Canadian Underwriter

IBC launches education campaign for young drivers in Quebec

May 14, 2013   by Canadian Underwriter

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The Insurance Bureau of Canada and the Groupement des assureurs automobiles (GAA) have launched a new awareness campaign around insurance and claims for young drivers in Quebec, after survey results revealed that they are often undereducated on those issues and underestimate their risk of collision.

Teen driver

The “En voiture, j’assure!” campaign covers four topics: insurance premium, deductible, loss and false declarations.

“There are almost 100,000 new drivers every year,” noted Johanne Lamanque, IBC’s vice president for Quebec and general manager of GAA, an organization that represents auto insurers doing business in the province.

“Since the majority are young drivers, we used humour to explain these various notions to them, to make them aware of the consequences of making poor choices or not looking enough into car insurance,” Lamanque added.

The awareness campaign launched Tuesday includes a contest, “Gagne ta prime d’assurance auto!” that will be featured on Facebook and, a resource site on insurance issues in Quebec.

To apply, young drivers can product and submit a video clip featuring an insurance mishap, with five auto insurance premiums worth $1,000 as the award for the winners.

To encourage participation, IBC and GAA have recruited actor and TV host Stéphane Bellavance, and Thomas Gauthier, a young vlogger (video blogger) to produce videos related to the campaign and to promote it to their online followers.

The campaign also includes a partnership with the Driving Schools Association of Quebec (DSAQ), which will be distributing posters and postcards about four young drivers who have made wrong decisions about insurance.

Many young drivers not familiar with what their coverage provides

As part of the preparation for the campaign, IBC and GAA commissioned a survey from research firm SOM of young Quebec web users, aged 16 to 24, as well as Quebec web users who are the parents of a young driver in that age group.

With over 750 respondents, the survey looked at the level of knowledge of auto insurance, driver behaviour, attitude to certain risky behaviour, as well as the role of parents with young drivers.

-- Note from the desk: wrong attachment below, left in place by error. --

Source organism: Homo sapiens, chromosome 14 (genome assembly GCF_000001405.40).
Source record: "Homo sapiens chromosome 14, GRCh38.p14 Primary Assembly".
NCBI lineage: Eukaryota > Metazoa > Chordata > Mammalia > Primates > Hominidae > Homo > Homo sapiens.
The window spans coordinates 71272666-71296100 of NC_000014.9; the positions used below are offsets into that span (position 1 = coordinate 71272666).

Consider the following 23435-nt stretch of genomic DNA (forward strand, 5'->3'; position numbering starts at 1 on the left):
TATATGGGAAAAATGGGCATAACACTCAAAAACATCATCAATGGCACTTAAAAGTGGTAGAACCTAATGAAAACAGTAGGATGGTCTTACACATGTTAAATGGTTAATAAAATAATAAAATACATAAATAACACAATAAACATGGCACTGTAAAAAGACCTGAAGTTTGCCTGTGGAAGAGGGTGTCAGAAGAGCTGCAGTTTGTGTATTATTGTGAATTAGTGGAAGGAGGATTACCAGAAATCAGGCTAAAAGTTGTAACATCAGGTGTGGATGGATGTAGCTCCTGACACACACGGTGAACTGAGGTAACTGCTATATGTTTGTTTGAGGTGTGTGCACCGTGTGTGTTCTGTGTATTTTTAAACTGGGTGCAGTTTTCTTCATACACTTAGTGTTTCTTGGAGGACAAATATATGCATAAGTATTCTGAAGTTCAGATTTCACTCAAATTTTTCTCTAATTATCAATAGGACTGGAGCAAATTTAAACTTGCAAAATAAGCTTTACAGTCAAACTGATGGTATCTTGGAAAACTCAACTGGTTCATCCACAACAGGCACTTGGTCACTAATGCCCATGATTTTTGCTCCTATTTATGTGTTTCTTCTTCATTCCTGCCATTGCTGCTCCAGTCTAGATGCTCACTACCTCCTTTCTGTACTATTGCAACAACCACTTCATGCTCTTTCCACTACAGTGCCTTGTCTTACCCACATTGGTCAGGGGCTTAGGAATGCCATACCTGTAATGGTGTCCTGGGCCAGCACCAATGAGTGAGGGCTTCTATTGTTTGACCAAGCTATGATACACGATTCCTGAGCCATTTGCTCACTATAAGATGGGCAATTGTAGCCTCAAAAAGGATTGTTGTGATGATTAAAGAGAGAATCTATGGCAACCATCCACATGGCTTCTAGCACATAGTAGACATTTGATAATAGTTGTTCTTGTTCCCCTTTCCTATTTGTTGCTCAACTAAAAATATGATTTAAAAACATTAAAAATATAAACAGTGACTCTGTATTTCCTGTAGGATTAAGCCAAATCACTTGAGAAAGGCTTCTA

According to the results, 66% of young people use a car rather than public transit, either because they needed to (from a lack of transit network) or because they felt it was more efficient.


Young people mainly used a car to go to work (39%), to school (25%) or to go out with friends (18%), according to the results. 

However, when it came to insurance, the answers from parents and their kids varied significantly when asked if their policy covers liability, collision or fire, theft and vandalism.

Young drivers weren’t as familiar as their parents about what coverage is included in their policy, but that’s likely because in more than 85% of the cases, insurance coverage was purchased by the parents, according to IBC. 

When it comes to driver behaviour, most parents (82%) also set different rules for their kids about using the vehicle they drive: alcohol consumption (36%), speed limit (22%), curfew (14%), safe driving (13%), destination of the young person (12%) and no cell phone use behind the wheel (8%), IBC noted. 

However, IBC also said that nearly two out of three (63%) of the young drivers surveyed also underestimated the risk of having an accident, placing that risk at a three on a scale of one to 10.

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